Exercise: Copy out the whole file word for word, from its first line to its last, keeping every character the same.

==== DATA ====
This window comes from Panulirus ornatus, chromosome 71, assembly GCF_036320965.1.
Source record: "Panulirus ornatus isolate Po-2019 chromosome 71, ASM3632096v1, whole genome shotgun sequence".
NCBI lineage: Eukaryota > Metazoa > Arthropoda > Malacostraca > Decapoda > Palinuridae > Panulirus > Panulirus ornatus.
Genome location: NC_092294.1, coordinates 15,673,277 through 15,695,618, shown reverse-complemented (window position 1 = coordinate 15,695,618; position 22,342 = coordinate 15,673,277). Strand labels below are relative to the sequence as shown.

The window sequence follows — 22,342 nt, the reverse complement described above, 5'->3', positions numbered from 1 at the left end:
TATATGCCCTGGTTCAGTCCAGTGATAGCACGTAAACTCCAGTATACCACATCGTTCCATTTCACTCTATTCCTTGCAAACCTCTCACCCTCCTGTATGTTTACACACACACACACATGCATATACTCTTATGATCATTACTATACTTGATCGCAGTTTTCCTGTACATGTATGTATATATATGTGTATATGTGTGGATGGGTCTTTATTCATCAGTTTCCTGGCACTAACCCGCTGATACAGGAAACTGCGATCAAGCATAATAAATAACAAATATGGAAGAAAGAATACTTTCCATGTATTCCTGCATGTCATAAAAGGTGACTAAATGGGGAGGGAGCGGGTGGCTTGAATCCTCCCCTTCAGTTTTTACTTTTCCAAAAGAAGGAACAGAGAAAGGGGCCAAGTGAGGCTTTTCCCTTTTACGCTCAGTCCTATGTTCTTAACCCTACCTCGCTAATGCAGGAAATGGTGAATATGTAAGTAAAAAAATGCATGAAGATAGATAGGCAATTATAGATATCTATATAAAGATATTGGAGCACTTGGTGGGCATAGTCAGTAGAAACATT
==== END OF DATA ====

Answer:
This window comes from Panulirus ornatus, chromosome 71, assembly GCF_036320965.1.
Source record: "Panulirus ornatus isolate Po-2019 chromosome 71, ASM3632096v1, whole genome shotgun sequence".
NCBI lineage: Eukaryota > Metazoa > Arthropoda > Malacostraca > Decapoda > Palinuridae > Panulirus > Panulirus ornatus.
Genome location: NC_092294.1, coordinates 15,673,277 through 15,695,618, shown reverse-complemented (window position 1 = coordinate 15,695,618; position 22,342 = coordinate 15,673,277). Strand labels below are relative to the sequence as shown.

The window sequence follows — 22,342 nt, the reverse complement described above, 5'->3', positions numbered from 1 at the left end:
TATATGCCCTGGTTCAGTCCAGTGATAGCACGTAAACTCCAGTATACCACATCGTTCCATTTCACTCTATTCCTTGCAAACCTCTCACCCTCCTGTATGTTTACACACACACACACATGCATATACTCTTATGATCATTACTATACTTGATCGCAGTTTTCCTGTACATGTATGTATATATATGTGTATATGTGTGGATGGGTCTTTATTCATCAGTTTCCTGGCACTAACCCGCTGATACAGGAAACTGCGATCAAGCATAATAAATAACAAATATGGAAGAAAGAATACTTTCCATGTATTCCTGCATGTCATAAAAGGTGACTAAATGGGGAGGGAGCGGGTGGCTTGAATCCTCCCCTTCAGTTTTTACTTTTCCAAAAGAAGGAACAGAGAAAGGGGCCAAGTGAGGCTTTTCCCTTTTACGCTCAGTCCTATGTTCTTAACCCTACCTCGCTAATGCAGGAAATGGTGAATATGTAAGTAAAAAAATGCATGAAGATAGATAGGCAATTATAGATATCTATATAAAGATATTGGAGCACTTGGTGGGCATAGTCAGTAGAAACATT